Saturday, July 12, 2008

Stanley leaves MFA for Whitney

John S. Stanley is leaving Boston’s Museum of Fine Arts to become deputy director of New York’s Whitney Museum, the Whitney announced June 26 (via Geoff Edgers). He will begin the new job in August.

The announcement from the Whitney, which is run by former Addison Gallery director Adam Weinberg, said that Stanley served ...
“since 1995 as [the MFA’s] Chief Operating Officer and Deputy Director for Programs and Services. Among his many achievements at the MFA, he helped to realize twelve consecutive years of operating surpluses for the museum and school (after five years of deficits prior to his arrival), completed multiple capital projects on time and within budget, created new ties to state and city government and community groups, increased membership, directed strategic planning initiatives and led efforts to improve education and visitor services through in-gallery interpretation and programs.”

It artist of the moment: Clint Baclawski

Every few months, it seems, an artist pops out as the It artist of the moment among local curators. And Clint Baclawski, who graduated from MassArt this spring, is that artist right now, with simultaneous shows in June at the Photographic Resource Center, Axiom and Alpha Gallery in Boston. (The Alpha show remains on view through next week.)

Other artists who recently enjoyed such local curatorial consensus are Boston photographer Claire Beckett, the Boston art collaborative The Institute for Infinitely Small Things, and Chicago photographer Brian Ulrich. Three out of the four are photographers working in a deadpan style.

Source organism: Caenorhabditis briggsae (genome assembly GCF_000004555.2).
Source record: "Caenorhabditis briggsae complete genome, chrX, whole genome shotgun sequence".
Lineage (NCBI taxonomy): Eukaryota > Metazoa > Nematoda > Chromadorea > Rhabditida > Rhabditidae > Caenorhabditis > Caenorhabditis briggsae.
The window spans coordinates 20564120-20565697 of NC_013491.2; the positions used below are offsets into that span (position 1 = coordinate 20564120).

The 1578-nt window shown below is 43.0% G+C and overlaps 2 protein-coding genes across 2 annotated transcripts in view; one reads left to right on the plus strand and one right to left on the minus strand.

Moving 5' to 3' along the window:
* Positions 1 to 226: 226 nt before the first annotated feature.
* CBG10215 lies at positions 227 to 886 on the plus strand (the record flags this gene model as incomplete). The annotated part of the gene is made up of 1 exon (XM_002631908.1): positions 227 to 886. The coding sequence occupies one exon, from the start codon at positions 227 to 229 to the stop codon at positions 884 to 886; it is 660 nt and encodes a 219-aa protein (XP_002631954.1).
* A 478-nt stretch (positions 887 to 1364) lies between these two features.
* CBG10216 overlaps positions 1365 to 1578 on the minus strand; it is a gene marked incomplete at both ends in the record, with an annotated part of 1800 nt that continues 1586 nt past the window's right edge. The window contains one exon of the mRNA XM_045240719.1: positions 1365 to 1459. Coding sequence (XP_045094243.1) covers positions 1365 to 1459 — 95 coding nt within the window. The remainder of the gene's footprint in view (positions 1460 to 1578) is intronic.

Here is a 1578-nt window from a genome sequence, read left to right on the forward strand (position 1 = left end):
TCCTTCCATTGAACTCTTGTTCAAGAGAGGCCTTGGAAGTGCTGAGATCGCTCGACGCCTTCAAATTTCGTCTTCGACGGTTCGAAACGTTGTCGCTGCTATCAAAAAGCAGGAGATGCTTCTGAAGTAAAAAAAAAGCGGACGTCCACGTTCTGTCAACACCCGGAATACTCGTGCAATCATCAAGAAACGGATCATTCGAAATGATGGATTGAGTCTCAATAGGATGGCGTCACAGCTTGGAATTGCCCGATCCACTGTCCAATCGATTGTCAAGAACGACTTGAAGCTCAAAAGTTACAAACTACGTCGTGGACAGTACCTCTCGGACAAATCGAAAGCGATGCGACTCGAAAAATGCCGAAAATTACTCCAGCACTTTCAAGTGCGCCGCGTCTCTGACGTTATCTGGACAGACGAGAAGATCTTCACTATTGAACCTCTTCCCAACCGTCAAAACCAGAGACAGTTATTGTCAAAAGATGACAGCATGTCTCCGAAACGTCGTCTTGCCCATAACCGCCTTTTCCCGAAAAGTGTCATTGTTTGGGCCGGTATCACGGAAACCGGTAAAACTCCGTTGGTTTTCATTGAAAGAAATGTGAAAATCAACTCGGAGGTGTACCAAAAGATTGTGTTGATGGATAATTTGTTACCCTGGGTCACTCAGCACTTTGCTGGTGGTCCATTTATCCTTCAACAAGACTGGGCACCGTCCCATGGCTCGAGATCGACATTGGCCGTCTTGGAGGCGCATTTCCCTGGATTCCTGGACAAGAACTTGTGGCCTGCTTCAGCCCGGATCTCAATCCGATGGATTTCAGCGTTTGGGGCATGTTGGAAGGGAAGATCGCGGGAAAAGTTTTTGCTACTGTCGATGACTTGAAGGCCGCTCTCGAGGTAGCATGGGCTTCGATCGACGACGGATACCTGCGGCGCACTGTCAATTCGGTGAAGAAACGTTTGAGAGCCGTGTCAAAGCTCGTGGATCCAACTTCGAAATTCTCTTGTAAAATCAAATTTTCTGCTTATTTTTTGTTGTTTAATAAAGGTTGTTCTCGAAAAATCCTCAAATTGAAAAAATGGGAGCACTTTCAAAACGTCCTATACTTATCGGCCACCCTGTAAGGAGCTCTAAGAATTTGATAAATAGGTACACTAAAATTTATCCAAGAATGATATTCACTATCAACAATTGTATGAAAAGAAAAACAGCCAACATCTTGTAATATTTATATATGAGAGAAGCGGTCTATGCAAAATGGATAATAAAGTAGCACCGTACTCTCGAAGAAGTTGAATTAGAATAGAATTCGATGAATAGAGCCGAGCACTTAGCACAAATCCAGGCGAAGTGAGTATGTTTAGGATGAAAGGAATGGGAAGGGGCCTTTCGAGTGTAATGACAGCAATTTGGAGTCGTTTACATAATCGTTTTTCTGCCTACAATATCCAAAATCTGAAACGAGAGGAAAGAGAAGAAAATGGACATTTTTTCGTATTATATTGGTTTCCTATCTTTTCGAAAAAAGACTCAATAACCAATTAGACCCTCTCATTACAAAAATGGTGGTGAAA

Baclawski builds freestanding photo lightboxes that feature indoor shots of trade shows and outdoor shots of public events – a dog show, a boat show, a car show, a crowed gathered in a Salem park for some Halloween event. "Exodus" (below) is a panoramic photo of a crowd milling about a South Boston street for the St. Patrick’s Day parade.

Baclawski’s interiors feel to me competent but dull, too indebted to Jeff Wall (both in his photographic eye and in the light box devices), and indistinguishable from all the other deadpan photography being done today. And his formal devices feel extraneous – the same photo appears on each side of the lightbox, but reversed, with signs always reading right way around; the lightboxes cycle light and dim.

But the outdoor shots, the public events and cityscapes, draw me in with alluring detail. My eyes wander the crowd at the St. Pat’s parade, following the people down the street deep into the picture, and up across the Boston skyline in the distance.